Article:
New York City's health department has reported an unusually high number of cases of a rare and potentially fatal bacterial disease often spread by rats.
As of late September, the city has seen 14 cases of leptospirosis (also known as Weil's disease) in 2021, according to an advisory issued by the New York City Department of Health and Mental Hygiene, with one confirmed death from the disease.
NYC Has Outbreak of Leptospirosis—What Is That? , NYC Rat Rodents Eating Off Ground Near Trash Can and whether you're at risk. Here's what you need to know.
What is leptospirosis?
Leptospirosis is a zoonotic disease, which means it can spread from animals to humans. It's caused by bacteria of the genus Leptospira and can spread through the urine of an infected animal, according to the Centers for Disease Control and Prevention (CDC). Leptospirosis can be transmitted by many different animals, including dogs, cattle, pigs, horses, and other wild animals. New York City public health officials are pointing the finger at rats in the particular cases identified there.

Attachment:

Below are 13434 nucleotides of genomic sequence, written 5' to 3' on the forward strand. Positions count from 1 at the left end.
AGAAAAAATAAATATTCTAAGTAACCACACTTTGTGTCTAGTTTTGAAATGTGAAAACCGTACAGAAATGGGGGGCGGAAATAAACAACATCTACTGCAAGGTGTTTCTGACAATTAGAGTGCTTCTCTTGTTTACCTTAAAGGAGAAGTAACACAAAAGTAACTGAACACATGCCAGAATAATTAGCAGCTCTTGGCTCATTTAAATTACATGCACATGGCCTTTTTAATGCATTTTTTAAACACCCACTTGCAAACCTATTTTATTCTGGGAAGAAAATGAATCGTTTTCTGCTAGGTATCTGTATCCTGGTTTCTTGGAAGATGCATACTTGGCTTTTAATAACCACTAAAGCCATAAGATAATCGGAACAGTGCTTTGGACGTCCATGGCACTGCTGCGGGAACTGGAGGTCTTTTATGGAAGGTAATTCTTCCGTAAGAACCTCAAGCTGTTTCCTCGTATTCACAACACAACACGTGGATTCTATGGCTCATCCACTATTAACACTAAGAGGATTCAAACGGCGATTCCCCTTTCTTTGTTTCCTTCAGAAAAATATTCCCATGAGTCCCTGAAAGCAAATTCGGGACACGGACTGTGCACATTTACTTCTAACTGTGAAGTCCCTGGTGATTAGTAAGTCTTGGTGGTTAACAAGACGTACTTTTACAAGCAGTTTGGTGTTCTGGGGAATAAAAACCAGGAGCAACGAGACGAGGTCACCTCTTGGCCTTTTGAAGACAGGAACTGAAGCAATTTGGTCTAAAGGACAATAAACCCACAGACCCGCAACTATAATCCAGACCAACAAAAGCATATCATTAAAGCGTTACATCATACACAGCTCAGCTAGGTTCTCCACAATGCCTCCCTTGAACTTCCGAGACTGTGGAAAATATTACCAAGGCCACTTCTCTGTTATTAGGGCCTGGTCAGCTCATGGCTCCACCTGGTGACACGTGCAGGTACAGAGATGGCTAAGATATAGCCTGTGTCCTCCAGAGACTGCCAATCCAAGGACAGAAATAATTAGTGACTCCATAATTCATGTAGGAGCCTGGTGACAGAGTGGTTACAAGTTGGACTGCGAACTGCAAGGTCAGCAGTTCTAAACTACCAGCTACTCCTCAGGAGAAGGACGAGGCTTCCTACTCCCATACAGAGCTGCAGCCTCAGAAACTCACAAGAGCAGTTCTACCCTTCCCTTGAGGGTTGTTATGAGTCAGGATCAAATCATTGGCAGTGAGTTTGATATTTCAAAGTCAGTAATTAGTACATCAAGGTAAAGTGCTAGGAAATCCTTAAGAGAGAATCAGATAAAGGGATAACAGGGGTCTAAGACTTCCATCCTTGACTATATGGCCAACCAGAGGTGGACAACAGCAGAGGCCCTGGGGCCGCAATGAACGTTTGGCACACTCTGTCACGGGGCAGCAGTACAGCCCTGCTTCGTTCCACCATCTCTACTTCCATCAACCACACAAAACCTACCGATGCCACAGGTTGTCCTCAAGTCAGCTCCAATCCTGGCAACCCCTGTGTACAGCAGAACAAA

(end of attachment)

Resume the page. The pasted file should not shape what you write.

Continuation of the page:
How do people get leptospirosis?
People can become infected with leptospirosis after having direct contact with urine or other bodily fluids from infected animals, or contact with water, soil, or food that's been contaminated by an infected animal. If a person gets the bacteria in their eyes, nose, mouth, or through broken skin like a cut or scratch, they can develop the disease.
What are the symptoms of leptospirosis?
People can become sick anywhere from two days to four weeks after they've been exposed, according to the New York City Department of Health and Mental Hygiene. Some people have no symptoms, while others may experience symptoms that mimic a cold or the flu, such as the following:
- Muscle aches
- Red eyes
- Jaundice (yellow skin and eyes)
In rare situations, people can develop kidney failure, liver failure, meningitis, which is inflammation of brain and spinal cord membranes. As in one of the New York City cases, the disease can be fatal.
How is leptospirosis treated?
Leptospirosis is treated with antibiotics like doxycycline or penicillin which, ideally, are given earlier on in the infection, per the CDC. People with more severe symptoms will need IV antibiotics, though, the agency says.
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